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Deployed US Marines snicker at Trump’s overseas withdraw plans — because they’re unsure if he’s telling the truth

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President Donald Trump tweeted a recent decision that he’d be pulling out American troops from Afghanistan and Syria. The news came as a shock to the Pentagon and commanders overseas, neither of which had heard the policy shift was even a consideration.

In wake of the decision, members of the military admitted they “have no idea” what is happening, how they’ll move forward or what to expect in the coming weeks.

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In a Wall Street Journal report, Gen. Robert Neller, the Marine Corps commandant at Bost Air Field in Afghanistan, was asked by a Marine what the president’ orders meant for those deployed.

“That’s a really good question,” he replied. “And the honest answer is I have no idea.”

“We’ve won against ISIS,” Trump said in a short Twitter this week. “We’ve beaten them and we’ve beaten them badly. We’ve taken back the land. And now it’s time for our troops to come back home.”

Rep. Adam Kinzinger (R-IL) said in a CNN interview with Jim Sciutto that the decision seemed to indicate the policy was about bringing the troops home for Christmas. CNN’s John Avlon agreed, also noting that Trump might see it as this, and clearly not have the facts. As Neller explained, that’s far from the case.

“Are your families asking if you’re leaving?” Neller asked a group of Marines in Helmand province. Many said they were. “You’re not leaving.”

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The Journal explained that none of the commanders have details about the president’s plan to draw down the troops.

“The Marines have laughed with their leader and his honesty, but it belied a frustration among officers and personnel about the lack of details from Washington: If Gen. Neller, one of the highest-ranking officers in the American military doesn’t know what’s happening, who does?” The Journal wrote.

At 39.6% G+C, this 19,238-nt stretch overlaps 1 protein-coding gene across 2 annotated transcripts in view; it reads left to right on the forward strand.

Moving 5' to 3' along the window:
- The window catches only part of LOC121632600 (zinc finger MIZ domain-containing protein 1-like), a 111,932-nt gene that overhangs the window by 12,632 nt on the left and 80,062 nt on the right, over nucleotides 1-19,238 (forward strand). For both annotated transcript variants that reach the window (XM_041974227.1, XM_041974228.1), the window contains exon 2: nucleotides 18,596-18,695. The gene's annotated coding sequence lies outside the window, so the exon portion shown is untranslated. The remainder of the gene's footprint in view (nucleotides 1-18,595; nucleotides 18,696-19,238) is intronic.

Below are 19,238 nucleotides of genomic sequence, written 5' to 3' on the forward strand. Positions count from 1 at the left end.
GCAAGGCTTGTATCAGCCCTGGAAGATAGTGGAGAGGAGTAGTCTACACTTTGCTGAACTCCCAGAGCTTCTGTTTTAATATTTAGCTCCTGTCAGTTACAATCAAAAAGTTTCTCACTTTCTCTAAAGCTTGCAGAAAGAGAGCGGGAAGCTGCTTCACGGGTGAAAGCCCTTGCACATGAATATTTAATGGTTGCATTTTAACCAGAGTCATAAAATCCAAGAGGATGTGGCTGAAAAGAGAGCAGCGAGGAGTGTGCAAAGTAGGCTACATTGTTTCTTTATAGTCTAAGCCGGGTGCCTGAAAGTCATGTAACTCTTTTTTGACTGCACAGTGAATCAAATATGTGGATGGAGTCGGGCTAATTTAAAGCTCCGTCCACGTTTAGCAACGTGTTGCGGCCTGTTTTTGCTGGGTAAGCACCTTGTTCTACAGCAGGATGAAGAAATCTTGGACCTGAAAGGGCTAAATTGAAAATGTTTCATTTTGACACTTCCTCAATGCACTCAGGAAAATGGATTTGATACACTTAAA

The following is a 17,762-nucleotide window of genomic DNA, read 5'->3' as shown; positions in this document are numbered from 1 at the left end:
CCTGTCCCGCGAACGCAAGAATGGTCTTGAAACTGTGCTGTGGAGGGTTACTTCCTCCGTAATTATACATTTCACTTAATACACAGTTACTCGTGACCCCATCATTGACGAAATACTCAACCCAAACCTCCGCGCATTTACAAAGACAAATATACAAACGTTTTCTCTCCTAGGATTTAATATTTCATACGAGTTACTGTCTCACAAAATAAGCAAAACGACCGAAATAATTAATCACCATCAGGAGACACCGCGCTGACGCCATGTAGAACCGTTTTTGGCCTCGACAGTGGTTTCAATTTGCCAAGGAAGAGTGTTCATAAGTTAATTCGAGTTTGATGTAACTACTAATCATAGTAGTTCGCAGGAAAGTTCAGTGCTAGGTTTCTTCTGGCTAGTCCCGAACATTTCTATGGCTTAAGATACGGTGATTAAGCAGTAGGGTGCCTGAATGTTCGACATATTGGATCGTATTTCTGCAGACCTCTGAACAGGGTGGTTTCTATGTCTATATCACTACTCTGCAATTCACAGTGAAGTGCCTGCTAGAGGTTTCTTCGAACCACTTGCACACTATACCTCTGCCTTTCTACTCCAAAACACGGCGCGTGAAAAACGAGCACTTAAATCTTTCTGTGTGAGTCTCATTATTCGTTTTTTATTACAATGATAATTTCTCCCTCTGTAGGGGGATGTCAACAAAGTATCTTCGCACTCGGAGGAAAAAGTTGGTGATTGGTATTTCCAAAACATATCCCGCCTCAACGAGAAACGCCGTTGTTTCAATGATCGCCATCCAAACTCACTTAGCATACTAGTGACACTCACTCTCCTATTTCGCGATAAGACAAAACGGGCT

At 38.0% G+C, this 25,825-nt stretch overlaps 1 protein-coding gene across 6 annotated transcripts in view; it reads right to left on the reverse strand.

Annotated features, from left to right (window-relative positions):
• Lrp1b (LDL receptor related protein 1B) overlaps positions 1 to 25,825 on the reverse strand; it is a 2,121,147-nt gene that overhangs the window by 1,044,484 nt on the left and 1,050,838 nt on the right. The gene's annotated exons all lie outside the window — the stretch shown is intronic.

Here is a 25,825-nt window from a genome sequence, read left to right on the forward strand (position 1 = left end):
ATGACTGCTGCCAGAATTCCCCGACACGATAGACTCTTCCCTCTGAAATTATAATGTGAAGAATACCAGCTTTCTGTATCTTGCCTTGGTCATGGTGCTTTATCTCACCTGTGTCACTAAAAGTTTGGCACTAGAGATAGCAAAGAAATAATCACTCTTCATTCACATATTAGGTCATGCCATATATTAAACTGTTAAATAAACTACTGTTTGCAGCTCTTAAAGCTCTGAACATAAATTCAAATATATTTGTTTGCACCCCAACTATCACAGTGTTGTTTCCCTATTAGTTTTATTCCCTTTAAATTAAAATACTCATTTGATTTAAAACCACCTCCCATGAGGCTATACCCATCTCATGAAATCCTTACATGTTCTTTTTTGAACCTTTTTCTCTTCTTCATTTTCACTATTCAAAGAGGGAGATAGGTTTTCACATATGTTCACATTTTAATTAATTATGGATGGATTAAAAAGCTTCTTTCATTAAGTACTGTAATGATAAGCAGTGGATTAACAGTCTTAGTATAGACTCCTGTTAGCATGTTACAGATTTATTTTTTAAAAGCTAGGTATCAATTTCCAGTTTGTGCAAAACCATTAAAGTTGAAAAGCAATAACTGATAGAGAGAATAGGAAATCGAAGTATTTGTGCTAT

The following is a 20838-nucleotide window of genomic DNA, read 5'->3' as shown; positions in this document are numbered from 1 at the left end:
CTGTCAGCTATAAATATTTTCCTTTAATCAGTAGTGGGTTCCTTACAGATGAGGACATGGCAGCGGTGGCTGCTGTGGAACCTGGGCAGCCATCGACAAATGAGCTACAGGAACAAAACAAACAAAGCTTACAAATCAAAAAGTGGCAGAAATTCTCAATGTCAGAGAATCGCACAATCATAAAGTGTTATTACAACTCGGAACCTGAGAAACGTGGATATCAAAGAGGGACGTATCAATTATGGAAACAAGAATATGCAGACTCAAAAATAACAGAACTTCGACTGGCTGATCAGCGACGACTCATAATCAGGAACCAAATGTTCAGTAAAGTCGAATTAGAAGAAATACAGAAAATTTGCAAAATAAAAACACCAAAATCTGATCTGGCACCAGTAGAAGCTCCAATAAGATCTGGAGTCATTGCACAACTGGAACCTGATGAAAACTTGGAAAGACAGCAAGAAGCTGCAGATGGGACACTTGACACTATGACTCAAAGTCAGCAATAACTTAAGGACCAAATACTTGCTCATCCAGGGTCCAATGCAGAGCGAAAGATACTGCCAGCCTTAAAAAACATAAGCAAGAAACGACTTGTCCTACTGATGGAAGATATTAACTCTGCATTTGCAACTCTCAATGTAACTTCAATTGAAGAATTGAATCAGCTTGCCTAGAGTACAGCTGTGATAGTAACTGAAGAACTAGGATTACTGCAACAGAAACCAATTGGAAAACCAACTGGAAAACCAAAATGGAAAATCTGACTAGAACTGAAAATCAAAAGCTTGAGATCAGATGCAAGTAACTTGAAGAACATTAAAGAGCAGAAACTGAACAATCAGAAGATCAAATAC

In another case, Gen. Austin Miller, the head of U.S. and the North Atlantic Treaty Organization forces in Afghanistan, received morning intelligence briefings that focused on news reports because there was no official communication from the White House or Pentagon.

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“I don’t think anybody really knows exactly what’s going to happen,” Gen. Neller told some Marines Friday. “I’ve read the same stuff in the newspaper you did, I have a little more knowledge than that, but not a whole lot more.”

Read the full report here.

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‘I look at Donald Trump I don’t see Reagan — I see George Wallace’: Former Republican Reagan official

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Wayne Grant served as the Principal Deputy Assistant Secretary of the Army under former President Ronald Reagan. Still, when he looks at today's Republican Party, he can't help but get uncomfortable.

"When I look now at Donald Trump, I don't see Ronald Reagan, I see George Wallace," said Grant.

"For my entire adult life, I was a Republican," he explained. "Until four years ago when, for the first time ever, I voted for a Democrat for president. When I was a much younger man, I had the great honor of serving as Principal Deputy Assistant Secretary of the Army under Ronald Reagan. You know, Ronald Reagan was a conservative right down to his core. But the man was also an idealist. He was an optimist. And those are two qualities I see none of in the current occupant of that office."

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A whopping 14 percent of new US COVID-19 cases are coming from Texas

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With the daily number of new coronavirus infections in Texas now exceeding that of most other states, experts say Texas has become a hot spot of the global pandemic and that more aggressive measures are needed to slow the virus’ spread.

Texas’ new confirmed cases of the coronavirus now make up around 14% of the U.S. total — measured by a seven-day average — a significantly higher proportion than its 9% share of the nation’s population. Since July 1, the U.S. has reported 358,027 new infections. Of those, 50,599 were in Texas.

On Tuesday, the Texas Department of State Health Services reported more than 10,000 new cases — representing nearly 20% of the nation’s new cases for the day. It could be a “catch-up” from the July 4 holiday, DSHS spokesman Chris Van Deusen said, noting that numbers reported Sunday and Monday were lower.

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Devastating new ad uses Ronald Reagan’s words against Trump to stunning effect

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The Lincoln Project is not the only right-wing group that has been creating attack ads slamming President Donald Trump. Another is Republican Voters Against Trump, which uses the words of President Ronald Reagan in its latest video to illustrate Trump’s failures as president.

In the ad — which lasts one minute and 40 seconds — RVAT contrast Reagan’s words with images of the U.S. during the Trump era. The message is not subtle: Under Trump, the United States is a long way from Reagan’s vision for the country.

The ad isn’t aimed at liberals and progressives, many of whom would argue that Reagan’s economic policies were bad for the American working class during the 1980s. It asks Republicans: “Has your party left you?”

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